6. You should get an externally regulated alt for a lithium bank, regardless of charge voltage. Lithiums don't do bulk-float charge. It's CC/CV. i.e. you might want to charge at 14.4v under all conditions.
  7. I'd think you could use some aluminum rod-stock, drill out the center, and mount the seat with longer bolts, no? Just.... Be very careful when you do this. Use as large stock as you can fit. Use good bolts. Just be mindful that the seat anchors are ultimately what hold it still in the event of a crash. You definitely don't want those breaking! Or maybe even tap the hole and use a stud over a bolt.
  8. Crossover point is defined as -3db Which corresponds to a voltage change of 1/√2 So what you do is turn the crossovers off / down / up / etc. Make them not filter anything Play a 500hz sine wave at some arbitrary volume with the speakers disconnected, and measure acV (10v for example)on your amp's output. Write that number down, divide it by √2, then there's your -3db point (7.1v for example) Now play 500hz again, at the same volume, after setting your crossover. If the voltage is higher than the number you just calculated, the HP is set <500hz. If the voltage is lower than calculated, then the HP is >500hz. If everything matches up, then you're set where intended. Note that not all multimeters to higher frequency stuff, so YMMV. 500hz is *usually* in spec, but you're pushing the limits there. I usually use this method to set low pass filters on subs / mid-bass drivers. in the 50-120hz range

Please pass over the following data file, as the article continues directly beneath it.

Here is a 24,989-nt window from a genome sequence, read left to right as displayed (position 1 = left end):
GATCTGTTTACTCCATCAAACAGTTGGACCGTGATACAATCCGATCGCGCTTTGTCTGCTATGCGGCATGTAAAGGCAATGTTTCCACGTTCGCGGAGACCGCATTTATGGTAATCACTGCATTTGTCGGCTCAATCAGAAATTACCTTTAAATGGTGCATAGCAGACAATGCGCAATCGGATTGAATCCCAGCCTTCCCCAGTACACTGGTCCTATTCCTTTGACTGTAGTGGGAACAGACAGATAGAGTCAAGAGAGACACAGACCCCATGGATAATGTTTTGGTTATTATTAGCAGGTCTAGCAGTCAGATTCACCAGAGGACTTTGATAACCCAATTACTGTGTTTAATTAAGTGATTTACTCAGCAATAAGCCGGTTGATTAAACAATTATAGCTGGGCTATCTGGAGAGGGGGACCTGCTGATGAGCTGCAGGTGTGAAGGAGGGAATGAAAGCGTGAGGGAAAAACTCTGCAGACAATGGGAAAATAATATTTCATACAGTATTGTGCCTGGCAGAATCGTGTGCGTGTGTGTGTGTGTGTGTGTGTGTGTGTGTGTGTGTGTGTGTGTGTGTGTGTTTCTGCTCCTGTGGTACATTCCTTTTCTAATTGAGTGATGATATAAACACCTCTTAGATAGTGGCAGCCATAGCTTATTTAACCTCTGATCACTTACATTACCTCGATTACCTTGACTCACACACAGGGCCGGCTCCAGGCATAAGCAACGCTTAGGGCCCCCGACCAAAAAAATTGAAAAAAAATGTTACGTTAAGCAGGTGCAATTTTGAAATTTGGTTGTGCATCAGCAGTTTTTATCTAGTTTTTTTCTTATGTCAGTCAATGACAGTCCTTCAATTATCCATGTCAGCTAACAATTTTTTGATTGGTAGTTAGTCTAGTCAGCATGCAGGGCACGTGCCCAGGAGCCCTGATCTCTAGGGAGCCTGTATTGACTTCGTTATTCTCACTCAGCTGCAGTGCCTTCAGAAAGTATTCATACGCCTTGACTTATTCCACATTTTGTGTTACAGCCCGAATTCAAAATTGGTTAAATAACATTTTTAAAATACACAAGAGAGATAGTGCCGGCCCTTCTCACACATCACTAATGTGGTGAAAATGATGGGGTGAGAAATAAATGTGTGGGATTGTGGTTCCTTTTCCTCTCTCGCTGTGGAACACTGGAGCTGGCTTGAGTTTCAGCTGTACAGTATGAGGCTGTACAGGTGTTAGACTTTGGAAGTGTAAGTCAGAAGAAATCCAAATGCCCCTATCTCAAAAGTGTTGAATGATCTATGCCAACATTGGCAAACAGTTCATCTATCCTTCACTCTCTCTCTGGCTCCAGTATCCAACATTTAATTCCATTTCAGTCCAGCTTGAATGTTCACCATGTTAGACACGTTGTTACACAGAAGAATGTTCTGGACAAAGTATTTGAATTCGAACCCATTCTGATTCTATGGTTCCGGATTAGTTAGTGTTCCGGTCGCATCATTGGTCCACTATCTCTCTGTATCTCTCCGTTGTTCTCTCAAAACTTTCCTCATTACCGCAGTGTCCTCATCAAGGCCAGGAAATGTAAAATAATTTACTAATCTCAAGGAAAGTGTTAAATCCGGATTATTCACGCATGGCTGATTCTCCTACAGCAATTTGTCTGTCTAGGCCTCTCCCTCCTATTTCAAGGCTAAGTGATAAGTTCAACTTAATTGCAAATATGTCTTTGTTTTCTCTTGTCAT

9. Oh yep. Current meter! Seeing those more and more on vehicles. tl;dr it lets the computer control alternator voltage to smartly charge the battery. Hell... I have one on my '05. If you add any wiring on, you have to make sure any frame-battery ground passes through this sensor. Otherwise it'll act all sorts of goofy as you discovered. Good to know that the default fail-behavior is constant voltage an no CEL.